Dunne on Wine

Dunne on Wine: The Giguieres of Dunnigan Hills

Owners Lane and John Giguiere of Crew Wine Co. in the winery's new tasting room at Zamora, Yolo County.
Owners Lane and John Giguiere of Crew Wine Co. in the winery's new tasting room at Zamora, Yolo County.

Even as Road 92B rises and falls through the Dunnigan Hills in the Zamora area of northern Yolo County, California motorists can’t get far without coming across a winery tasting room.

There motorists will find Crew Wine Co., perhaps more readily known as Matchbook Wine Co., the name on the gate.

That the gently rolling hills surrounding Matchbook mostly are given over to vineyards, olive trees, cattle, wheat and sheep would seem to be a disadvantage for Matchbook. Only a handful of pilgrims show up at remote and isolated Matchbook on a typical weekday, though traffic picks up on weekends.

This doesn’t concern Matchbook’s principals – John Giguiere, his wife, Lane, and his brother Karl. As they tell it, Matchbook’s tasting room isn’t so much stranded as perfectly poised to tap the curiosity of wine tourists who wander in off Interstate 5 just to the east.

Since the sleek and sunny tasting room opened last fall they’ve found that visitors “don’t save their money for the next winery,” says John Giguiere.

The risky placement of the tasting room is one more example of the family’s business acumen.

In 1981 the Giguieres began to diversify from reliance on wheat by planting their first vineyards in the Dunnigan Hills. As that gamble started to pay off three years later, they built their first winery, R.H. Phillips, at nearby Esparto, which quickly established a reputation for high-value varietal wines.

The winery’s standing accelerated dramatically in 1997 with the introduction of what proved to be an immensely popular style of chardonnay, marketed under the catchy label Toasted Head.

Three years later, however, the Giguieres cashed out, and by 2005 they left executive roles with the new owners of R.H. Phillips, retired to Sacramento and addressed their golf games more earnestly.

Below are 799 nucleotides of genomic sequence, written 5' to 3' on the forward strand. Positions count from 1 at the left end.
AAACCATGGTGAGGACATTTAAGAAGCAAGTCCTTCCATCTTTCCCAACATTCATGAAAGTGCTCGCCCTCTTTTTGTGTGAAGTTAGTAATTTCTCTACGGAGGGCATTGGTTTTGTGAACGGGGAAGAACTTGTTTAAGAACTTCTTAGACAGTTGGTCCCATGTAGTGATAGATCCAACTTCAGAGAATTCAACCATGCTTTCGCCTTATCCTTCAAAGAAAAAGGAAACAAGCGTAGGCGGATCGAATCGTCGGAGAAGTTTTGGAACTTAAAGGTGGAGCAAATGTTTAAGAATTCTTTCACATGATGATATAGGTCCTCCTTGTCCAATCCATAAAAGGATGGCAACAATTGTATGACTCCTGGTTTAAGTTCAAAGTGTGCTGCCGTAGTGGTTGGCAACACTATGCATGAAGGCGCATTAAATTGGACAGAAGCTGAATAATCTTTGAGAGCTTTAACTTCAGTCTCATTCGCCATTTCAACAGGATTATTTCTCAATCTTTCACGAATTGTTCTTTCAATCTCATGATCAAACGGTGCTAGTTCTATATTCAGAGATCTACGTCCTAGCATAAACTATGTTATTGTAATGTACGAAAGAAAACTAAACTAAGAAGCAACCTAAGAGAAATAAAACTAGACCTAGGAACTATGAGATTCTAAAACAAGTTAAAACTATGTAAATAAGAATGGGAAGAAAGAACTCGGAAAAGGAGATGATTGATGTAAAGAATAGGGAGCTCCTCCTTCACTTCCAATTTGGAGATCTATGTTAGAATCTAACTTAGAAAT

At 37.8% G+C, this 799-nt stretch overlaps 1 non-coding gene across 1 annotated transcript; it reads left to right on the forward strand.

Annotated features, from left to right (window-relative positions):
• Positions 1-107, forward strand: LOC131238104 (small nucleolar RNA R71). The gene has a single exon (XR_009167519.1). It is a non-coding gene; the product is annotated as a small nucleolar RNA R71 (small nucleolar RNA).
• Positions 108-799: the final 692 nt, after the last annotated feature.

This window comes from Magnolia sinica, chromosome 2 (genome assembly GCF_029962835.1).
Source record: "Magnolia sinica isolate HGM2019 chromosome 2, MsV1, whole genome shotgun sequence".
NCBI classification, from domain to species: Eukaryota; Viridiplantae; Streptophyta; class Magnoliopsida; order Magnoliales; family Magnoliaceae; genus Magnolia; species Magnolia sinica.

But almost immediately they realized how much they missed the wine trade, and the next year created Crew Wine Co., a name inspired by their efforts to round up and regroup with many of their former workers at R.H. Phillips. Under the Crew umbrella, four brands – Matchbook, Mossback, Sawbuck and Chasing Venus – each has its own story to tell, its own niche in the marketplace.

The Giguieres have become recognized for their astute reading of the American wine consumer and their willingness to embrace risk. The formula paid off at R.H. Phillips and is paying off at Crew, now up to 100,000 cases of wine per year.

In the vineyard they are celebrated for innovative management methods and for their focus on clonal differences in grape varieties. In the marketplace they are admired for the imaginative and classy ways with which they stage their wines.

Both traits are evident in a tour of their 1,250 acres of wine grapes and the more than 300 acres of olive trees they tend in the Dunnigan Hills. (Over the next few years they plan to add 500 acres of vines on a 2,100-acre plot just to the south of the winery.)

One vineyard is given over to an experimental trellising technique called “hanging curtain,” which involves growing vines unusually tall and training their arms wide, allowing canes to fall in a cascade of leaves and buds.

Their hope is twofold. For one, they’re counting on the spill of canes to spread out bunches of grapes to better expose them to sunlight and circulating air. They also anticipate that clusters and berries will be smaller, intensifying the concentration of the resulting juice and wine.

Secondly, they calculate that the system will help save water and labor costs, although the technique is more expensive at the outset.

“We’re all learning from this,” says Crew viticulturist Yannis Toutountzis.

They’ve been down this experimental road before. The Giguieres were among the earlier vintners in California to adopt the machine harvesting of grapes at night and among the first ambitiously to plant the black Spanish grape tempranillo, their 70-plus acres of tempranillo likely the state’s biggest plot devoted to the variety.

They sense tempranillo isn’t living up to its potential in California, so they continue to tinker with new clones from Spain.

The Giguieres are so keen on the future of Spanish grape varieties in the Dunnigan Hills that they are laying the groundwork for a new label, Tinto Rey, which has been the name of a tempranillo-based blended red wine in the Matchbook portfolio but will be the brand to include varietal and blended wines made solely with Spanish grape varieties.

In another bold step, the Giguieres have released under the Matchbook label a chardonnay called The Arsonist, a name that ignited much passionate in-house debate. They took the unusual step of approaching key accounts across the country not with the wine but with the concept and the name. Restaurateurs and retailers loved it, sealing the deal.

“In today’s marketplace you have to be edgy,” John Giguiere says. “We’ve had no blowback with the name. It’s actually helped us, opening so many doors it’s been incredible.”

There’s no escaping family history, from the wheat field set ablaze by the young Giguiere brothers firing off rockets to branding around Matchbook, Toasted Head and now The Arsonist.

They continue to take risks in the Dunnigan Hills, and with wine are drawing attention and traffic.

Wine critic and competition judge Mike Dunne can be reached at mikedunne@winegigs.com.

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